Your character jumps on what looks like a firebar from the Mario Series, to which this swings until you press the button and your character jumps. To what purpose? Who knows, tried making the character jump before the platform and he fell in. Tried making him jump afterwards to jump over the Gladiator but if you hit the platform you bounce straight off. Jumping off the firebar is with the A button but without an instruction manual it is difficult to know what to do. You could have patience and maybe with luck you would get how this minigame works but this one is lamentable and should be passed.

 

Firebar, how I miss you in Mario

Firebar, how I miss you in Mario

 

Powerball

No, not the lottery but Powerball – similar to a game of Bulldog but you run from one side of the screen to the other to collect a ball to then deposit this in one of 5 baskets around the pitch or field. Frustration doesn’t begin to describe this minigame – the Gladiators are unpredictable, they are faster than your character and in fact your character doesn’t fight back – you have to dodge the unpredictable Gladiators which is not easy. If they touch you once whilst you hold the ball, the ball flies off and you have to grab it from the other side of the screen. The worst aspect? The colours – dear me the colours and the background give you two things – a headache and nausea. Words cannot begin to say the effect the background has on your eyes (screenshots do not do this justice) so good luck not having paracetamol after this infuriating game. The music? Dreadful. Avoid.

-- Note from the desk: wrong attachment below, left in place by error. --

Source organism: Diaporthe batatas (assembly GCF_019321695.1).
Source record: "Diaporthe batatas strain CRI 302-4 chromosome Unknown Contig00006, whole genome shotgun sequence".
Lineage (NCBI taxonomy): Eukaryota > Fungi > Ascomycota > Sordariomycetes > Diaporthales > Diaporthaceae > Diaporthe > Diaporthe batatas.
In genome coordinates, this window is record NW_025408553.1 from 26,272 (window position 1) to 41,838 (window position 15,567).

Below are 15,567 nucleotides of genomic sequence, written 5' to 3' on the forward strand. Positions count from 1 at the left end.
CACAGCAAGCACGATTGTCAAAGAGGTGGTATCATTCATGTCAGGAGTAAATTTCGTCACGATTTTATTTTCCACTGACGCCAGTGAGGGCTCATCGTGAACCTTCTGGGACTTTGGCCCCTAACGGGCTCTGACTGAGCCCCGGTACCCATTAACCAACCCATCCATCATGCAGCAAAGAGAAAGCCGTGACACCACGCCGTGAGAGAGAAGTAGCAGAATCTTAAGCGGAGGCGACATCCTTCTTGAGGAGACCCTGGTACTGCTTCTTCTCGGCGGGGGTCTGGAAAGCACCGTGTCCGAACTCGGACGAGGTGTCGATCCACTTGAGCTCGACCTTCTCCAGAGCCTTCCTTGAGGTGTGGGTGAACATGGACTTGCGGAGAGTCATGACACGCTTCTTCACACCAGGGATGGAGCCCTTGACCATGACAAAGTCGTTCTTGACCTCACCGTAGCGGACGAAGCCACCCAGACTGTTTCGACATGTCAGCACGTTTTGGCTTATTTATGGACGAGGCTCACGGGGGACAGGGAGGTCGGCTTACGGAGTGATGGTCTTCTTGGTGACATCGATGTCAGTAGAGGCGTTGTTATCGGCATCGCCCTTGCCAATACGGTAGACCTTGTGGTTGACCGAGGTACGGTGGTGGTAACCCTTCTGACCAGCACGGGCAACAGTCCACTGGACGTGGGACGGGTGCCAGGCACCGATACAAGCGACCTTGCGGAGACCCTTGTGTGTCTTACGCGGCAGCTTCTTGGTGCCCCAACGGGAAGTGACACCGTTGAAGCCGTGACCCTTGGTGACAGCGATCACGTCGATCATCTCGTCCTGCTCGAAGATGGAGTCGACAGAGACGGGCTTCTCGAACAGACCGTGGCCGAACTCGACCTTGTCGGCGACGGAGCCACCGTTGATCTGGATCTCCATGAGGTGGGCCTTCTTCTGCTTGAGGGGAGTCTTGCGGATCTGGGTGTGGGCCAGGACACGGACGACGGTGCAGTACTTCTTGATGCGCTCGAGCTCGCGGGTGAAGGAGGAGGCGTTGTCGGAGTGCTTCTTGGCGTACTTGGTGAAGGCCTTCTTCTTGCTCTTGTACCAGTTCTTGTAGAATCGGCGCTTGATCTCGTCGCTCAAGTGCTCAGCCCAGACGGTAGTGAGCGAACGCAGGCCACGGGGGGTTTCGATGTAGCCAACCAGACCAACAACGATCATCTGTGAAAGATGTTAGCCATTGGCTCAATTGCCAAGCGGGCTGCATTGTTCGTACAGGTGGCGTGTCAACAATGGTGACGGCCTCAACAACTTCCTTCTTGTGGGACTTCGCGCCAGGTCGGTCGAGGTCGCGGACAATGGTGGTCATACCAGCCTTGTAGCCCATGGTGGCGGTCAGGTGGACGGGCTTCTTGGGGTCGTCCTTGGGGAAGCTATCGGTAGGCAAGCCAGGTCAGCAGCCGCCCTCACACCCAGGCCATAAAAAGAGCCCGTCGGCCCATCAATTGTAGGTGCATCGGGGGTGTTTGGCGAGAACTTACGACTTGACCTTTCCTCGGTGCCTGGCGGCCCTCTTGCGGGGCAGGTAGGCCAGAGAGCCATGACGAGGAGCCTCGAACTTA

Headache Central. I mean Powerball

Headache Central. I mean Powerball

 

Assault

A man in a tank firing cannons at you which you have to dodge in order to win the round. The round is long – not quite as long as a round of Ikari Warriors but bad enough, and the Gladiator’s cannon fire is unrelenting. The A and B buttons again don’t work, like Powerball it is all about reflexes and speed which doesn’t come easy and the background, it’s just as nauseating as Powerball. Wear sunglasses, look at the horizon just don’t look at the background whatever you do. 3 hits on this one and you lose a life so be careful.

 

Contra. I mean Assault

Contra. I mean Assault

 

Experience with multi-event games have left this reviewer feeling disappointed, as most multi-events game are mediocre at best. American Gladiators is no different – five events of which two will give you headaches, one is not playable and the other two are button mashing exercises. In some ways it is like being on an episode of Gladiators which can be physically and mentally though. It must be said that without the instruction manual, a mini-game like Human Cannonball is difficult and frustrating, but the last two mini games noted above will make you wish you hadn’t reminisced to Saturday nights gone by and played something better instead. The background colours are headache-inducing and naff, the background music sounds like squealing insects being burned by the power of a magnifying glass on a sunny day. What happens when you win all 5 events? That is the power of YouTube because honestly, it was bad enough trying to play this game for more than 20 minutes without feeling frustrated (in a bad way) and wanting to lie down through exhaustion. The only redeeming feature is the two player option…oh wait, no it isn’t. Do yourself a favour, pick up Action 52 instead because 52 mini games in one can’t be bad can it?….